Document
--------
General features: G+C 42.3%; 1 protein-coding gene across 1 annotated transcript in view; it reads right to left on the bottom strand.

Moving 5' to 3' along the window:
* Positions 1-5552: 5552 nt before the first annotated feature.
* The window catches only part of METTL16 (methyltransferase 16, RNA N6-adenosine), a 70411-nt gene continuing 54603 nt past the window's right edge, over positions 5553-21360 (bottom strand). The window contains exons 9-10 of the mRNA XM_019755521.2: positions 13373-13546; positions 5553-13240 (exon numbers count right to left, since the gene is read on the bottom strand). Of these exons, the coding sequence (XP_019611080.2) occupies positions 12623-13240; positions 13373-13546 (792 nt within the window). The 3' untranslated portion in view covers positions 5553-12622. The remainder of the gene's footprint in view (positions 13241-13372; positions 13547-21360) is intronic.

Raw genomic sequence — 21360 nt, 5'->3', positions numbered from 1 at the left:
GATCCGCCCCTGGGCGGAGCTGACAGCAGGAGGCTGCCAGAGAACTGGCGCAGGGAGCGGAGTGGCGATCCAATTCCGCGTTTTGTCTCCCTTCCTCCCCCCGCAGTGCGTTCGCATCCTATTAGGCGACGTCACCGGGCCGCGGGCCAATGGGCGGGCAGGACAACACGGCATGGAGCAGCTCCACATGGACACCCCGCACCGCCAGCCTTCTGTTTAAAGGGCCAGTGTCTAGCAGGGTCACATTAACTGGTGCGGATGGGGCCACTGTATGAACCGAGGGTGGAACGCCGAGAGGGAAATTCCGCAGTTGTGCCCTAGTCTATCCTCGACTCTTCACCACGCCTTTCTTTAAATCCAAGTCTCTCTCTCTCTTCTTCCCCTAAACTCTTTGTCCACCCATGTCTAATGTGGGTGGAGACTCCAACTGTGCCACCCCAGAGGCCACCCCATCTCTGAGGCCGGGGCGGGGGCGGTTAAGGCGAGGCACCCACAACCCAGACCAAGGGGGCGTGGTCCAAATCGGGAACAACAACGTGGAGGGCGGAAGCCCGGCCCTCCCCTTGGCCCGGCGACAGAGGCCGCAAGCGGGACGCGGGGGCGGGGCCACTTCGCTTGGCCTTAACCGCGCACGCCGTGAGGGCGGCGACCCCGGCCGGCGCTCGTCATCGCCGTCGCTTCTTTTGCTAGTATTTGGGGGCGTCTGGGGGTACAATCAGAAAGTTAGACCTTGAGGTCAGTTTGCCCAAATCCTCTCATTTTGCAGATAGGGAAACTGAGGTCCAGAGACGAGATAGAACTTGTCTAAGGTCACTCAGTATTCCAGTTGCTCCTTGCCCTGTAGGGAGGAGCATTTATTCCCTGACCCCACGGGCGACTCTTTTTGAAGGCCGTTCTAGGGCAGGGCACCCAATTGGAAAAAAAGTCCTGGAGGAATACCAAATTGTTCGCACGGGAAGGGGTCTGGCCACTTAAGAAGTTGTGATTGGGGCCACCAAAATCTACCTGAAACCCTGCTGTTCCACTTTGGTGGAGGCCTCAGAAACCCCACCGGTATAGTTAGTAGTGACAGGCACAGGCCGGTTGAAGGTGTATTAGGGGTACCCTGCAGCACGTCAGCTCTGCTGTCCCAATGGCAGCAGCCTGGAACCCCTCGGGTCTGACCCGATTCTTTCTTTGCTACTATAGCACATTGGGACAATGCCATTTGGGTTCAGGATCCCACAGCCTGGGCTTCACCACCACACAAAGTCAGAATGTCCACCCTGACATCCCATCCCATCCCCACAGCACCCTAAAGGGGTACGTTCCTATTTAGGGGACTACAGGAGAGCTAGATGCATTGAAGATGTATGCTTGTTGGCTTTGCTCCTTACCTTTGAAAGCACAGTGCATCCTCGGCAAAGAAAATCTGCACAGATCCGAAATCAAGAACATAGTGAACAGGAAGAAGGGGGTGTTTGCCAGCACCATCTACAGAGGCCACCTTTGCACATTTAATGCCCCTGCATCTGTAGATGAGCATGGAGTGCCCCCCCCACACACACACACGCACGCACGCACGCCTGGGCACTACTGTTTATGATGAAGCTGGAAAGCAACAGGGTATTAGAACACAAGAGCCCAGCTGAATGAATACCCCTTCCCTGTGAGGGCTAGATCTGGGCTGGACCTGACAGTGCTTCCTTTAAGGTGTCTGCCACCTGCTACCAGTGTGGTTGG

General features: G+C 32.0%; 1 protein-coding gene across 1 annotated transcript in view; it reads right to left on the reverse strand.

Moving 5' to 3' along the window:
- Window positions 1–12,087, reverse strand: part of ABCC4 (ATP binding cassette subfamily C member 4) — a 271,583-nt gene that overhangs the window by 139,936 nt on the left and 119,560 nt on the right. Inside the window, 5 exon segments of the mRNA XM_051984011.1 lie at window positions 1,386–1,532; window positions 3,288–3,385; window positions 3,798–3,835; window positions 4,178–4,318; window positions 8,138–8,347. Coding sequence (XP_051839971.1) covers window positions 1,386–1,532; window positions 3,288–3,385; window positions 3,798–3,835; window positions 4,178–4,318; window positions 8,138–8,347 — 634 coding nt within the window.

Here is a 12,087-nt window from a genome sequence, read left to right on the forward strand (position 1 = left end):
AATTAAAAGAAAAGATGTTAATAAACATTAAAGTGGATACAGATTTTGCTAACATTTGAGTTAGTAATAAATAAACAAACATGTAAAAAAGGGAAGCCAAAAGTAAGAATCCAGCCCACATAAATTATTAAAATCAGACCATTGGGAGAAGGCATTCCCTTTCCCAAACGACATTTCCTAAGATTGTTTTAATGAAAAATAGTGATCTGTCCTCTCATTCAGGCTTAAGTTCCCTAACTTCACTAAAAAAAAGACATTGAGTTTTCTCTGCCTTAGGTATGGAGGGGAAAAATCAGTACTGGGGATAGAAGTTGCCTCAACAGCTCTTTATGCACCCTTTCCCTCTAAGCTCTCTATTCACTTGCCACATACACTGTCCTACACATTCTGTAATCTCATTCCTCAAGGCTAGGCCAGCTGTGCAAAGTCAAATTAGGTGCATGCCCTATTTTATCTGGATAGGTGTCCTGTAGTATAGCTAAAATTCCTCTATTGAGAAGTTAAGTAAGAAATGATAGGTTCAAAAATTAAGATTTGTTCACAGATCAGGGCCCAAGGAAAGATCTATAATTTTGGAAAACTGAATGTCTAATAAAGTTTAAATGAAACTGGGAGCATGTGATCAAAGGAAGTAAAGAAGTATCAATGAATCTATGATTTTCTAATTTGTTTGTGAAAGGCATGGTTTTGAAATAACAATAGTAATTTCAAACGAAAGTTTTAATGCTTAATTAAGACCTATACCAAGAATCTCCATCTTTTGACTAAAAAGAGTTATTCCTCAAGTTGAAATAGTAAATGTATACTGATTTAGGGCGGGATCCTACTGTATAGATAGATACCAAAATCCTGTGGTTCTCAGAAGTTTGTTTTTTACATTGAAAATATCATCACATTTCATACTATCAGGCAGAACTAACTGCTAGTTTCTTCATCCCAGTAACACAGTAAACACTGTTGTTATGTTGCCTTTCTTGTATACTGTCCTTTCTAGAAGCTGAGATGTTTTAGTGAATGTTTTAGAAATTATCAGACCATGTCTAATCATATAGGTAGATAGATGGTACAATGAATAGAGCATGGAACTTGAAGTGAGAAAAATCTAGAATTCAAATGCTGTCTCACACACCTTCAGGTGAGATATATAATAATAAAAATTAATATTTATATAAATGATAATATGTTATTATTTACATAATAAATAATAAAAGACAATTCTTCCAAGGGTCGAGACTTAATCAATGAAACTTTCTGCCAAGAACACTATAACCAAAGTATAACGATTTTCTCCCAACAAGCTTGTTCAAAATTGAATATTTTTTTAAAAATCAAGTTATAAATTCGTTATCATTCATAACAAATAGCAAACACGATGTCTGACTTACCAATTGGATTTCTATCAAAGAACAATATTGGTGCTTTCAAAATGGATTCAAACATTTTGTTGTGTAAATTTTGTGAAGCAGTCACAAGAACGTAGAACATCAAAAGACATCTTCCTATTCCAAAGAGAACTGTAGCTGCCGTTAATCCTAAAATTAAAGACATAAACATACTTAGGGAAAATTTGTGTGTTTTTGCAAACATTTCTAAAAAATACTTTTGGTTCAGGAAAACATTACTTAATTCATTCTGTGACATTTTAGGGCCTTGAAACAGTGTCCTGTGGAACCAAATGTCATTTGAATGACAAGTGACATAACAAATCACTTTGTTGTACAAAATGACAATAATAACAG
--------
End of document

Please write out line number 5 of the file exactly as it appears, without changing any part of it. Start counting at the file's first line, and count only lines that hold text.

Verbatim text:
Raw genomic sequence — 21360 nt, 5'->3', positions numbered from 1 at the left: